Today is National Teacher Appreciation Day, and the YBC staff wants to recognize some of the most influential educators in our lives, and give our readers the opportunity to do the same. Ever wish you could tell your 3rd grade teacher how much you appreciate how she encouraged you? Or how about your high school Spanish teacher that helped you build the foundation to become a bilingual adult?
These people help shape our lives for many years after our time with them has passed – they build our confidence, develop our skills, and recognize our abilities so that we can blossom into the best versions of ourselves.
We realized that YBC is a unique platform that can connect many of our readers to their former educators – so please, take advantage of this opportunity and thank your teachers in the comments!
Here are some words of appreciation from YBC:
“The teacher that had the biggest impact on my life was Mr. Guinto from Freedom! Mr. G. taught me everything from Economics, to World Cultures, to even Computers! He has been retired for quite some time, but we have kept in touch.”
“Some of the most influential teachers in my life are the ones that inspired me to become an educator myself. At Center, we had legends for teachers. Some of my personal favorites I had in class were John Bickerton, Tom Alexander, Anita Flasco, Joe O’Neill, Ken Kalmar, and Ellen Policastro. I can’t thank them enough for all they did for me throughout my four years.”
“I had an excellent lineup of teachers from start to finish in the Beaver Area School District. (The former) Mrs. Watt captured our attention in 1st grade with engaging humor and a hefty dose of imagination. I remember reading one of the very first stories that I wrote – The Golden Tree – at the front of the class. Mrs. Stedford made 5th grade science fun and engaging – back then, by the way, Pluto was still a planet.
Mr. Pilarski taught – and still teaches – Arts & Crafts. Art and creation have been important to me since childhood (seriously, I was an 8 year-old carrying a briefcase of art supplies everywhere I went), and Mr. Pilarski always encouraged ingenuity and thinking out of the box. When the assignment was to create a clay mug, but I wanted to make a mouse, he taught me that there was a way; I’d just have to figure it out. Born was a mug shaped like cheese, with a mouse bursting through it and a tail as a handle. Thank you, Mr. P, for teaching me to problem-solve and fostering my creativity.”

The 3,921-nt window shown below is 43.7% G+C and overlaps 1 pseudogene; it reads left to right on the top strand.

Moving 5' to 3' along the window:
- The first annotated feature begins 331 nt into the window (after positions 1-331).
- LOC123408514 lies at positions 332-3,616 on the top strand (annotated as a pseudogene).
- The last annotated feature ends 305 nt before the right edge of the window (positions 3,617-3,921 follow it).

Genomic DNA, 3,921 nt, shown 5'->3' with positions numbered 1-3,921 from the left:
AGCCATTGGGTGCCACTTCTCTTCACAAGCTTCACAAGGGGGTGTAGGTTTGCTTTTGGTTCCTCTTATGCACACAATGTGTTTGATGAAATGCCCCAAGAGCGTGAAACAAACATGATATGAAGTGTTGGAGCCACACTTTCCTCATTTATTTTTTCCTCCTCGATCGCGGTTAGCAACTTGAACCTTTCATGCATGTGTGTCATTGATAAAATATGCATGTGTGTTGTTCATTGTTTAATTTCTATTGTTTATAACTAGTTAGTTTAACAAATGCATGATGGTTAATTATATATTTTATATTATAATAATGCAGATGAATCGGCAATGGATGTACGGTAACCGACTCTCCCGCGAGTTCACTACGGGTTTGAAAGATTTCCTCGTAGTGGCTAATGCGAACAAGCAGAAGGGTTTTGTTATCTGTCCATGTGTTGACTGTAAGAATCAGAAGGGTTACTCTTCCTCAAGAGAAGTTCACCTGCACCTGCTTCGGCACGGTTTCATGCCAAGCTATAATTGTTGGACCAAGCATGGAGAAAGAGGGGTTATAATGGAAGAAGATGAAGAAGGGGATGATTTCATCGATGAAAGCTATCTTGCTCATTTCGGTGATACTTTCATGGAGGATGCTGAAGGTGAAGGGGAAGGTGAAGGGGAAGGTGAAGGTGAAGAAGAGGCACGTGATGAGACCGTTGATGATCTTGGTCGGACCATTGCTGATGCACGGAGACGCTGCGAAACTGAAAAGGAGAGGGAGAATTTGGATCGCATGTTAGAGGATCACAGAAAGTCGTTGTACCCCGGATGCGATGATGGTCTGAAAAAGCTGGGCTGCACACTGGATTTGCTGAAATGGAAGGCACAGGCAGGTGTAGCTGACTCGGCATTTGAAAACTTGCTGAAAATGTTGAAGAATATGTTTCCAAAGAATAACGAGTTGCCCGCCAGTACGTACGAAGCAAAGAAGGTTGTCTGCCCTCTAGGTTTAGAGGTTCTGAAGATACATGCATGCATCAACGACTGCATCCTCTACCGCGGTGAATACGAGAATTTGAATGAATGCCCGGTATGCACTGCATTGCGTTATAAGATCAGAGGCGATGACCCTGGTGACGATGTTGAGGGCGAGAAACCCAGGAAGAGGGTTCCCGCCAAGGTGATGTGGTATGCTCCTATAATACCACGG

“I’m not a graduate of a BC high school, I went to Schenley High School in Pittsburgh, but I had many great teachers. Mrs. Forgrave (English) taught me time management and helped me fine tune my writing skills. Mr. Naveh (history) sparked my love for history with his enthusiastic teaching style. But it was my music teacher, Ms. Abadilla, that I’m thankful for the most.
I was never a music kid (sports were more my forte), but decided to sign up for orchestra class my freshman year and Ms. A handed me a viola and that was the beginning of a 4-year commitment. I came to understand the importance of music in our lives and in our education. I have three kids and we are just starting the school phase of their lives and I will definitely be encouraging them to be involved in music!”
“I had a rough beginning in kindergarten, which could have caused me to have problems throughout my school years. Luckily, after that, I was blessed with amazing teachers who changed that course and helped foster my love of learning and curious nature.
My 5th grade teacher, Mrs. Novak encouraged my love of reading. She created a fun environment, where we were constantly learning through various activities. The stories we read that year helped create my lifelong interest in history.
My middle school teacher, Mrs. Tanner was another who helped foster my love of learning. I studied in England and traveled through most of Europe, thanks to her stories of studying abroad. They helped spark my love of culture and travel.”
Now it’s your turn – give a shout-out to the amazing teachers that have made an impact in your life!